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Author Topic: Best way to clean an OLD radio chassis?  (Read 1141 times)
ZS5WC
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« on: May 24, 2004, 10:26:25 AM »

Can any of the old boatanchor restorers give us some hints on cleaning old radio chassis like the KWM-2a and Hallicrafters SR-150 and HT 37.

I would like to get it shiny without losing the markings for the tubes, and affecting the rest of the components / switches etc..
Stripping the components from the tagstrips beneath the chassis is also not the route I would like to take either ,as the leads have been twisted thru the tags , and they are not going anywhere in a hurry!.
I know... I might be looking for the lazy way out-any ideas?.

Best Regards,
William- ZS5WC

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W5GNB
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« Reply #1 on: May 24, 2004, 11:48:42 AM »

I use WD-40 and a soft toothbrush.  That cuts the grime and really seems to do a great job.  You will need to be careful with the decals however; There are several ways to adhere the decals to the surface and WD-40 could attack certain types of adhesives.

I have had little problem with it though since WD-40 evaporates quite quickly after it has done its work.
Good Luck!!

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N3BIF
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« Reply #2 on: May 24, 2004, 01:50:06 PM »

http://www.eham.net/forums/Elmers/11450
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W0FM
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« Reply #3 on: May 24, 2004, 02:06:10 PM »

N3BIF refers back to a post by Steve, WB2WIK.  A short time after Steve posted the "dishwasher" solution, I tried it out on a couple of radios.  Needles to say it is a bit unnerving the first time you try it, but IT WORKS!  The dishwasher did a splendid job cleaning an old Motorola Mitrek mobile radio I was converting.  I also put a Hammarlund HQ-170 in the dishwasher and it cleaned it right up.  Read Steve's post closely and give it a try.  Nothing quite like sitting back and enjoying a ballgame on TV while the dishwasher cleans your radio!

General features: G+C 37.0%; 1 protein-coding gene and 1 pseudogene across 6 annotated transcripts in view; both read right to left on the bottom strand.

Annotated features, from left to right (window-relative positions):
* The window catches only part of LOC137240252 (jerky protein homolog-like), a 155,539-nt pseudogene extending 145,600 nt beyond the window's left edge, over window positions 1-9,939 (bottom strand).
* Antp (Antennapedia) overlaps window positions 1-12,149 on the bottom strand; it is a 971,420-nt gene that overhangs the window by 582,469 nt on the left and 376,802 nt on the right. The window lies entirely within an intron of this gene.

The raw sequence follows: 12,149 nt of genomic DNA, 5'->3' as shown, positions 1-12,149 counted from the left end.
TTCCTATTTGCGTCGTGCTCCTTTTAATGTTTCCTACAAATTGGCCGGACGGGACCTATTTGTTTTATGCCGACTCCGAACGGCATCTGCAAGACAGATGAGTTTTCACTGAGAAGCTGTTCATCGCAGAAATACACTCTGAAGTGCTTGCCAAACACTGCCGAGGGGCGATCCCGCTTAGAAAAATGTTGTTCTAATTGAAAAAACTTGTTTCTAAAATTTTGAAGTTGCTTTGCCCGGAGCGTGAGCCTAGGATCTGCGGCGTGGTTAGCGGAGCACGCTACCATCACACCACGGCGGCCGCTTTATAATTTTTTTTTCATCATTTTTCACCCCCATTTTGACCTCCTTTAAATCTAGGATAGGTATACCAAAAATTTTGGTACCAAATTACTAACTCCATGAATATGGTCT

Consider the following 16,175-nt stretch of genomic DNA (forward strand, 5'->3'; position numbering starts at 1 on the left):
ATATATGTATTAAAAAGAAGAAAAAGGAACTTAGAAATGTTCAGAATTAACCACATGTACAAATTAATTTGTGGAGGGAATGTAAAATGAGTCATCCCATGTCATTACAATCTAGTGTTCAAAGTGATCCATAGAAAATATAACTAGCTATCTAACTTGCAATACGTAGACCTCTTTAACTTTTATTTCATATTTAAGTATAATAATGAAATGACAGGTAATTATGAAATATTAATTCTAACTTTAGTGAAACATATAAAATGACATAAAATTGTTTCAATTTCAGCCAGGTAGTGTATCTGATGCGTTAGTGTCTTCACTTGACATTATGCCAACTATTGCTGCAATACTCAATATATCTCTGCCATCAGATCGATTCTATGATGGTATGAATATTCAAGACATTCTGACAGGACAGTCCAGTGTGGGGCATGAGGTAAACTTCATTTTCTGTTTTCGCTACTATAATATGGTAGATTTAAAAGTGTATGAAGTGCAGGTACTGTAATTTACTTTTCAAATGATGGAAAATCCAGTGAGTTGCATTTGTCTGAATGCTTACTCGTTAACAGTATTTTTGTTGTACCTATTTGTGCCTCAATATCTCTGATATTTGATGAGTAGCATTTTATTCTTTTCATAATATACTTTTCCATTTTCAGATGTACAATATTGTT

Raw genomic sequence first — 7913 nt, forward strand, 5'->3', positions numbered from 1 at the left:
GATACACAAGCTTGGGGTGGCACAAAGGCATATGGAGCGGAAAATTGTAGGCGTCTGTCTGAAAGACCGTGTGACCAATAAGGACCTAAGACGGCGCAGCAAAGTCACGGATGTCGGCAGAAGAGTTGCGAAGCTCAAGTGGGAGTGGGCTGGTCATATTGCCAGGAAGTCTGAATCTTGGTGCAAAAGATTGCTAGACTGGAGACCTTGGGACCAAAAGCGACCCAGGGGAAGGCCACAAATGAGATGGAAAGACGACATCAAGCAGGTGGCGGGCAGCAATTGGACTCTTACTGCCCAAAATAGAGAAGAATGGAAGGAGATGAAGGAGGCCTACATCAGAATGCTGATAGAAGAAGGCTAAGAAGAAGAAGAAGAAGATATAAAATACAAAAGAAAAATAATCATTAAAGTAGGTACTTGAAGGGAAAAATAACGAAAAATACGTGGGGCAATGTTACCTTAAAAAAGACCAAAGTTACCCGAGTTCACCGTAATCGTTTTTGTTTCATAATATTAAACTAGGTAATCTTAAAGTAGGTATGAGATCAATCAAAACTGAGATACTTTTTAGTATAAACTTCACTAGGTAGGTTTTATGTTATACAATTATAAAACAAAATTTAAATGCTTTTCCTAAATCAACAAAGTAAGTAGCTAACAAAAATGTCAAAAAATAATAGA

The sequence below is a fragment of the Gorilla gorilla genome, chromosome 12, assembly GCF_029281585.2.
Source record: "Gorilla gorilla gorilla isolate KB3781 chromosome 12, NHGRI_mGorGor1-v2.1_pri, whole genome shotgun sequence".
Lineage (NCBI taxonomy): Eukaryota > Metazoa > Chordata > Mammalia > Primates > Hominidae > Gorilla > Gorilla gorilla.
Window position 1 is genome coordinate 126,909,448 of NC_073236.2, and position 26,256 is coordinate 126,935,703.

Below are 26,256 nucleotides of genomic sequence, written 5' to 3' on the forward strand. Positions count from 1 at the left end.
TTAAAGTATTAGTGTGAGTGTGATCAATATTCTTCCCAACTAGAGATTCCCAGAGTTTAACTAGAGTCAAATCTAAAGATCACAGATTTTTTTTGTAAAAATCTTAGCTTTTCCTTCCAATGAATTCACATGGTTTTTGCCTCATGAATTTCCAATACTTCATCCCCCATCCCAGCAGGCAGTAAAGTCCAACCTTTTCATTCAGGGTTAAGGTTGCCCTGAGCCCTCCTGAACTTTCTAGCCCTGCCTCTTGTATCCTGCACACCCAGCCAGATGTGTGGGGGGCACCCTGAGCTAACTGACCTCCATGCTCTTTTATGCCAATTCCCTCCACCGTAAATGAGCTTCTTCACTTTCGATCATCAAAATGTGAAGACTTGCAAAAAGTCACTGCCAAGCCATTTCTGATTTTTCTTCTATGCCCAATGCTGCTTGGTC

Good luck.

Terry, WØFM
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KC8VWM
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« Reply #4 on: May 24, 2004, 02:42:44 PM »


Look for the "dishwasher safe" logo on your collectable Collins KWM-2a radio chassis.

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WA9SVD
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« Reply #5 on: May 24, 2004, 07:39:49 PM »

While the "Dishwasher" method works, I'd suggest being VERY careful about the "dry" cycle! I would remove the equipment after wash is complete, as the
                heat generated by the forced (heated) dry cycle may be more damaging than the original grime! I'd suggest letting the equipment air dry, or put it in an UNLIT gas
                oven, (with only the pilot light on) for several days. You can also use the "sunlight" method of drying, if that's available in your neighborhood. Just make sure it's
                thoroughly dried out before you reassemble and reconnect everything.
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N6AJR
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« Reply #6 on: May 24, 2004, 11:38:19 PM »

I also endorse the dishwasher method, but be sure to put it out in the sun and air dry it , turn it over and air dry it some more
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ZS5WC
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« Reply #7 on: May 25, 2004, 03:39:44 AM »

Thanks for the advice guys!

Had a good chuckle at some of the comments!
The dishwasher idea sounds like a fine one-except we do not have one of those!.
I suppose doing it carefully by hand should also work-perhaps with a paintbrush.
I think the WD 40 idea is also a good one and will stop oxidation after it has been washed.
How about washing it-and letting the radio tubes dry the chassis....-Just kidding-HI!

Thanks for the brainstorm..